You remember the shootings at Columbine. In that school, among many others, the teachers participated in this harassment. In far too many schools the teacher become part of culture of abuse and try to gain favor with the popular kids and jocks by harassing members the victim class. They went from grade school to middle school to high school to college and back to high school. They didn't spend enough time out of the classroom culture to see how completely twisted high school culture really is. Instead of trying to protect the geeks and restrain the bullies they cheer the bullies on.

My original post was going to tell those kids that anyone who spouts that "these are the best years of your life" nonsense are completely full of crap. That once you're out of high school you'll get away from that scum. Once they're out of high school they'll be surrounded by a completely different group of people. And if those people are scum you can still find more people. Up until now where you live, what you do, who you're surrounded by have been dictated to you by others. It's hard to imagine a life where you're not getting attacked in some manner on a near daily basis.

Then Christian fucktard Mike Adams came up with his own stories about Christians being harassed by homosexuals and committing suicide. [link] Only these people didn't commit suicide.

The article shows Adams' complete misunderstanding of the issue. Christians are the majority of the population. The people in his stories were bigots who got scolded. The suicides suffered years of abuse by the majority of the population. There was no relief for them and no hint that there might be relief someday down the line. I just wish I still had that article by some Christian leader in defense of bullying.

Then Arkansas school board member (Midland school district) Clint McCance wrote on his Facebook page

"Seriously they want me to wear purple because five queers killed themselves. The only way im wearin it for them is if they all commit suicide. I cant believe the people of this world have gotten this stupid. We are honoring the fact that they sinned and killed thereselves because of their sin. REALLY PEOPLE."

"It pisses me off though that we make a special purple fag day for them. I like that fags cant procreate. I also enjoy the fact that they often give each other aids and die."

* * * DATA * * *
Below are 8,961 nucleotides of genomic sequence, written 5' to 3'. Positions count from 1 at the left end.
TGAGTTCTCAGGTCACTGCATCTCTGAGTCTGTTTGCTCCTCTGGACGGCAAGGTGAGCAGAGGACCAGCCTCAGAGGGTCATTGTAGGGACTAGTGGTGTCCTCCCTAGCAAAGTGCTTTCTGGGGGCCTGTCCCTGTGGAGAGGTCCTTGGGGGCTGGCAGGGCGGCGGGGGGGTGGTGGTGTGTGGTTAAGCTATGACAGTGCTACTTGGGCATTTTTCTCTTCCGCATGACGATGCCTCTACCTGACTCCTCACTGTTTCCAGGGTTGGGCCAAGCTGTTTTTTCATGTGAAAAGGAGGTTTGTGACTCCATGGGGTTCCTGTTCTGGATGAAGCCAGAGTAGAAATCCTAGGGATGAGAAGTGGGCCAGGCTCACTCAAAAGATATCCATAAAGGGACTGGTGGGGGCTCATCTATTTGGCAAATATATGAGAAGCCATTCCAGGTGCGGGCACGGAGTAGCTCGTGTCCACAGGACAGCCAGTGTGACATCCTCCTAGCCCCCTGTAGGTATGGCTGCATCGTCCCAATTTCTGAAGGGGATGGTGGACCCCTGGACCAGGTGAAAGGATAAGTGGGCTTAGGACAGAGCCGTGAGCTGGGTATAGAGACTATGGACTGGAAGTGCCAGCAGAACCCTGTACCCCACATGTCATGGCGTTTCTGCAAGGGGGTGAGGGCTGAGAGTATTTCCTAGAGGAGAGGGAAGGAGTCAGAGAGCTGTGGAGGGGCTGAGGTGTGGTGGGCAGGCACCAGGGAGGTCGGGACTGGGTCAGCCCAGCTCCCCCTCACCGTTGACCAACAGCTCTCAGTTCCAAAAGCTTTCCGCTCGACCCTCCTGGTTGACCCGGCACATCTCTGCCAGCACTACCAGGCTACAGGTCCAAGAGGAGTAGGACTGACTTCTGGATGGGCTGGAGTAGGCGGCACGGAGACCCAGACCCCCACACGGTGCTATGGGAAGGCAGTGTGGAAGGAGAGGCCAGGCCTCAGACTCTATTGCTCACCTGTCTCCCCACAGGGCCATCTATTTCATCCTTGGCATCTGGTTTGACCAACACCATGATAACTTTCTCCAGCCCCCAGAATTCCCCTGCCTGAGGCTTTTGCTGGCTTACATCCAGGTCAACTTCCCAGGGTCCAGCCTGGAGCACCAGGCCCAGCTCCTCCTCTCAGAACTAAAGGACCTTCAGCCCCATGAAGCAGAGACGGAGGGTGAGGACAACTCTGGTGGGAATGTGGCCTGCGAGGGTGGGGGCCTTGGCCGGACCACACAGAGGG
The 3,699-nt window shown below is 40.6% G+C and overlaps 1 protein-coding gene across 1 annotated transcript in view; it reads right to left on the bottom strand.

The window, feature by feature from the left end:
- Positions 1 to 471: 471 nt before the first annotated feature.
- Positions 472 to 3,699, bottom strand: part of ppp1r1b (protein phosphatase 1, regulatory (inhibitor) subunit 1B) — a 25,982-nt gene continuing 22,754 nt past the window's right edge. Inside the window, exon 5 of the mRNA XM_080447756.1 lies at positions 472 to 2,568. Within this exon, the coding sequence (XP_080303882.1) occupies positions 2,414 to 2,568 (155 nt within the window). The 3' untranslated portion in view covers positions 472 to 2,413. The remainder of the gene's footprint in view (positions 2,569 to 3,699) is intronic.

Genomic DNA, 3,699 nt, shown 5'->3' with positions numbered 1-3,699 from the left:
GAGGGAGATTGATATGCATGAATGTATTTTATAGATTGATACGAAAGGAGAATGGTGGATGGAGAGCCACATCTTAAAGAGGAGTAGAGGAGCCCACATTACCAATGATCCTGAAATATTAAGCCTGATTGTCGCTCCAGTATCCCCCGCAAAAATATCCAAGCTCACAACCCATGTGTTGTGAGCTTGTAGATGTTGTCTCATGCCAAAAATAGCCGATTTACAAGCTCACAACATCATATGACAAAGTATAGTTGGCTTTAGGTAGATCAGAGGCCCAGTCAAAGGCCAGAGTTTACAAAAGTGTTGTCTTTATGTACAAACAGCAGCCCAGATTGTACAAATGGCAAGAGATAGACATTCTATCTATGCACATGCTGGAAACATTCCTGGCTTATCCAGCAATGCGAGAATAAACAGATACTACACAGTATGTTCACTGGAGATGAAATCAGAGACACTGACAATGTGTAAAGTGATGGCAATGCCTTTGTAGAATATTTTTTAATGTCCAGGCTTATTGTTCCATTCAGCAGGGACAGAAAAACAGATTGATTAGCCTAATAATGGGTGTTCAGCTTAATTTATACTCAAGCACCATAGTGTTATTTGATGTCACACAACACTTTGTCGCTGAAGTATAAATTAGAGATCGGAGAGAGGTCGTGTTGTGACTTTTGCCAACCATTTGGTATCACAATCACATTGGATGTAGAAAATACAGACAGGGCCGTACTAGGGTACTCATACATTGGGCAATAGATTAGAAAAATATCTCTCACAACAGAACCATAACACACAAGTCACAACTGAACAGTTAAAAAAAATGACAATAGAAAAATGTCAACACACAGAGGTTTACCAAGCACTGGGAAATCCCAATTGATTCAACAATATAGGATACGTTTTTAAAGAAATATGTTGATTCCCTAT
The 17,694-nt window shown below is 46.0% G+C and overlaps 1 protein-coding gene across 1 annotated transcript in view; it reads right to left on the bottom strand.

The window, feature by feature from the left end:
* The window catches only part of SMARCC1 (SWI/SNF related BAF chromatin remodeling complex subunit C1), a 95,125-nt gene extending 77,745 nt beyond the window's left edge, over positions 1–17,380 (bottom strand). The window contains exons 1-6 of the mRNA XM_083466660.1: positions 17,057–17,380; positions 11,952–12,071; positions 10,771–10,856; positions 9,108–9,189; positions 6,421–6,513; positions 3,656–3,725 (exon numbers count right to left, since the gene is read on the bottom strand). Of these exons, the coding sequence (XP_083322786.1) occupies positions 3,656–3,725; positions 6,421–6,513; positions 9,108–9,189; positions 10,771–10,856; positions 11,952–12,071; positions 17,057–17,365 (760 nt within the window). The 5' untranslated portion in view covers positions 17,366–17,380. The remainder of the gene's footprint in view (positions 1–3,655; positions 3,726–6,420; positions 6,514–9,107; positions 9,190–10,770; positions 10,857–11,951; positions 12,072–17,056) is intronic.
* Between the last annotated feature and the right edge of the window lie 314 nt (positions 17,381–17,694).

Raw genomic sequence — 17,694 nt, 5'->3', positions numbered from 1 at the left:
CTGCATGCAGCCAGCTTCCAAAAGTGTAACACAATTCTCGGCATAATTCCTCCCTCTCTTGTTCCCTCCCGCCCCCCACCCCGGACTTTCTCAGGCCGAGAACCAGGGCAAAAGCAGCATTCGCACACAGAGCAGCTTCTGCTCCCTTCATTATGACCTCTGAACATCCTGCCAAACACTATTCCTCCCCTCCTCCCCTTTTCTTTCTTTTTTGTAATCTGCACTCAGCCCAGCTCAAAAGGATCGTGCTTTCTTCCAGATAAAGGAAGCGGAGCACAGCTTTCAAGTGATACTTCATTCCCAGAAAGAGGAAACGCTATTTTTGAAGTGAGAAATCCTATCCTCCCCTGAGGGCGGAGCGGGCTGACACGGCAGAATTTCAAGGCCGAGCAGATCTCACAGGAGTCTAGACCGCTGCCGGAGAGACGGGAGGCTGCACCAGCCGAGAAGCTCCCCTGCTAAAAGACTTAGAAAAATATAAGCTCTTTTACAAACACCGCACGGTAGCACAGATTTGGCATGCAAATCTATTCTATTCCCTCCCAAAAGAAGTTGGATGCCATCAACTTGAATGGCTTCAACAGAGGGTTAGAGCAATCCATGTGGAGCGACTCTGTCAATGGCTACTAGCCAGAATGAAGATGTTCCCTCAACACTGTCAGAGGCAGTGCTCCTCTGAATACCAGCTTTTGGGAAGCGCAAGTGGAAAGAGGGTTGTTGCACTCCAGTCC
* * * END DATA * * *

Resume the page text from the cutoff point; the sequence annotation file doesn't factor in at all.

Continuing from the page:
"I would disown my kids they were gay. They will not be welcome at my home or in my vicinity. I will absolutely run them off. Of course my kids will know better. My kids will have solid christian beliefs. See it infects everyone."

So these kids are not only getting it from their classmates and teachers, but their school board, too.

If you feel like recording your own story about how it gets better you can upload it to the "It Gets Better" YouTube site. [link]

You can read more about the cases given by Mike Adams. [link]

Monday, November 08, 2010

Silo homes

I grew up on a farm in Kansas. As did both of my parents. Different farms. It's Kansas, not Arkansas.

On this farm is a disused grain silo. I've always wanted to do something with it.
We used to climb it and rappel of the sides.
During the coldest parts of the winter we'd play on the ice that formed over the perpetual pool in the bottom.
I've thought about putting a platform on top and using it as a platform for a telescope. Or lining the top with lightning rods and measuring the current that flows from it.

I've also thought about developing it as a dwelling. The silo on the paternal side seems a bit small for that. It could make for an alright kitchen or bedroom or TV room and it's tall enough that you could stack them. But once you put in stairs you've lost enough useful space that the value is lost. The silo on the maternal farm is a good deal wider and could still work.

I figured I'd be best off drawing inspiration from people who have done this kind of thing in the past. So I start searching the internet. I didn't exactly find what I was looking for. My silos are what you think of when you think silo. Concrete or brick. 30-40 ft tall. That's not what I found.

Have a look through these links. It's not what I was looking for, but it still has ideas for a good dome home or even a totally normal home.

Photo Gallerys:
grain bin 1
2 huge grain bins
more of a grain elevator
I like the second one here. The rest serve as warnings of how easy it is to make a shack with a TransCamero in the side yard.
Details of one conversion

I think the maternal farm's silo could be like this. But they cheated and added a house to the outside.

Two silos. I'm not that lucky.

Check the chandelier at 2:03.

I still think the paternal farm's silo would make a good library. I'm picturing shelves lining the sides all the way up, several levels of iron platforms that clang when you walk on them, big comfy chairs on the ground floor (which has been built up so water won't flood in), and a platform on top for telescopes.

Friday, November 05, 2010

Friday Links: November 5

Read the first word of each line of this guy's essay. [link]

Hitting insects with tiny pies.

Mad crochet skills. [link]

A haunted house to skip. [link]

This is a great gripping tool for robots. Inside the blue thing are coffee grounds. They move freely until the air is pumped out. Once vacuum sealed, the coffee grounds lock together and don't move.

A break down of evidence of of various alternative treatments for various illnesses. [link]

A space ship computer game that requires 6 players to play Captain, Tactical, Conn, Communications, Engineering, etc. [link]

Texas Supreme Court sites Star Trek II as legal precedent. [link]

Amusing short sci-fi story - "The Greatest Science-Fiction Story Ever Written" [link]

Poem in a sundial. Check the time lapse film. [link]